New International Version 2011

Recently I purchased a “Liberty Edition” of the New International Version of the Bible. I was clueless of the fact that it had been through 2 revisions (TNIV & NIV 2011) that are both exceedingly controversial. In fact, the Southern Baptist Convention has recommended that it not be used in their churches and Zondervan stopped publishing the TNIV (Today’s New International Version) altogether because of backlash from many evangelicals. Apparently that backlash extends to their latest effort, the NIV 2011 version. A lot of the disapproval centers around the gender-neutral position the translation committee has taken in several verses.

I used the trusted NIV 1984 edition for many years and am not sure I’m ready to embrace the 2011 version. Has English really changed that much in 29 years? Is it more accurate than the 1984 edition? Perhaps. If so, maybe that’s reason enough to make the switch. I still read the KJV from time to time and have copies of several different translations in my library to look at from time to time.

I must confess that I still use the King James Version more than any other Bible because it was what my father used and many verses that I remember I memorized from the Authorized Version. But it is nice to have others to refer to. I am enjoying a parallel translation of the KJV/NKJV at present. When I get stumped by a verse of word’s meaning in the King James [not as often as one might think] I glance at the corresponding verse to the right and usually have my answer. Very convenient. Moreover, I like reading a Bible translated from manuscripts that don’t leave out verses or diminish them to a place of mere footnotes.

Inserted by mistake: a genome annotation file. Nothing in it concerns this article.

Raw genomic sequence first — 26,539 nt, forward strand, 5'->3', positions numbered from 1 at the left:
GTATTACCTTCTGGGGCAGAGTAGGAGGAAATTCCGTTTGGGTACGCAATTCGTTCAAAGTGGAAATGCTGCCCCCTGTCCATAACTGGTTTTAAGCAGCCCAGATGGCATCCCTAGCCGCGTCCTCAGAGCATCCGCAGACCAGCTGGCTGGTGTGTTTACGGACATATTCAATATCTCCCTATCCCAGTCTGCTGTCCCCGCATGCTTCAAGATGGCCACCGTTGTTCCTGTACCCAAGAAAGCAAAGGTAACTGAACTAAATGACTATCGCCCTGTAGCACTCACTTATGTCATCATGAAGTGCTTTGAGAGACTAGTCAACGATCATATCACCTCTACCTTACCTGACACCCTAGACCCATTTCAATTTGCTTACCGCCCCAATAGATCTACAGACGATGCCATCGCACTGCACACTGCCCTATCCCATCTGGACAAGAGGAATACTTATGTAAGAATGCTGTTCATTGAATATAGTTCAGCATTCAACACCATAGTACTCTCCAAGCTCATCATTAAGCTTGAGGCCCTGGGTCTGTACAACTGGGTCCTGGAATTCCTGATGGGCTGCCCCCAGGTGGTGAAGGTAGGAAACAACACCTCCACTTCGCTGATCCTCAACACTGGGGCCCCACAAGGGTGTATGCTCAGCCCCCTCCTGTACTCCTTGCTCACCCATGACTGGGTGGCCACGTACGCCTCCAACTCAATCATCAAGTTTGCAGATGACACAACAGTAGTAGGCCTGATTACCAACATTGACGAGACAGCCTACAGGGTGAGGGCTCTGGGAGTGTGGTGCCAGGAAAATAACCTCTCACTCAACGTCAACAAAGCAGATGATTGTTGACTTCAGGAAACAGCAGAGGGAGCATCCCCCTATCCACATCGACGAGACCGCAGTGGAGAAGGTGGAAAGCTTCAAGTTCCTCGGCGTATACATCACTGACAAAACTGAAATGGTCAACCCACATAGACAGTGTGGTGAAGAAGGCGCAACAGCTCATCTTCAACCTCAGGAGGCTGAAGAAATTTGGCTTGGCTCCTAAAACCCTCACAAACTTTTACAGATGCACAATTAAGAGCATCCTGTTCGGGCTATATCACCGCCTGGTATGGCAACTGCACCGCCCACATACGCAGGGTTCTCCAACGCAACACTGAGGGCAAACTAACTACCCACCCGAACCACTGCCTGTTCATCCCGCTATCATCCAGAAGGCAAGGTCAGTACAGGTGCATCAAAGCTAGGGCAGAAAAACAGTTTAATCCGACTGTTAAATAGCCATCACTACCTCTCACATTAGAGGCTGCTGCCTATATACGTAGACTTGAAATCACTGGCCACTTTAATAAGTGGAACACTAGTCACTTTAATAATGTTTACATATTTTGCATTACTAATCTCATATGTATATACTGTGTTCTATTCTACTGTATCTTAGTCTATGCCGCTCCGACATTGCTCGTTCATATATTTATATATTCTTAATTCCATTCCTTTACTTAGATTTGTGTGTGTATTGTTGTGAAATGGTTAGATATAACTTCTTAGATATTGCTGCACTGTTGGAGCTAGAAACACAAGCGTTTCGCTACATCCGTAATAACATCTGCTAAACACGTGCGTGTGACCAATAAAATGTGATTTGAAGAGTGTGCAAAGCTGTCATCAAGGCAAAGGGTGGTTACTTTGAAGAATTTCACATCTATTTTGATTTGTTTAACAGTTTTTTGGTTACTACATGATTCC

So, in regard to the NIV of 2011, the jury is out. I shall spend some time reading it. I completely agree that a word should be translated gender-neutral when that is the way it was intended to be in the first place. I’m not an anti-woman evangelical, by a long shot. I enjoy listening to Joyce Meyer and get a lot from her teaching -and also from Kay Arthur and other learned women of faith. Frankly, regardless of your choice in translations, I agree with Dr. Charles Stanley (a well-known NASB fan): whatever it takes. Just read it. Your thoughts?

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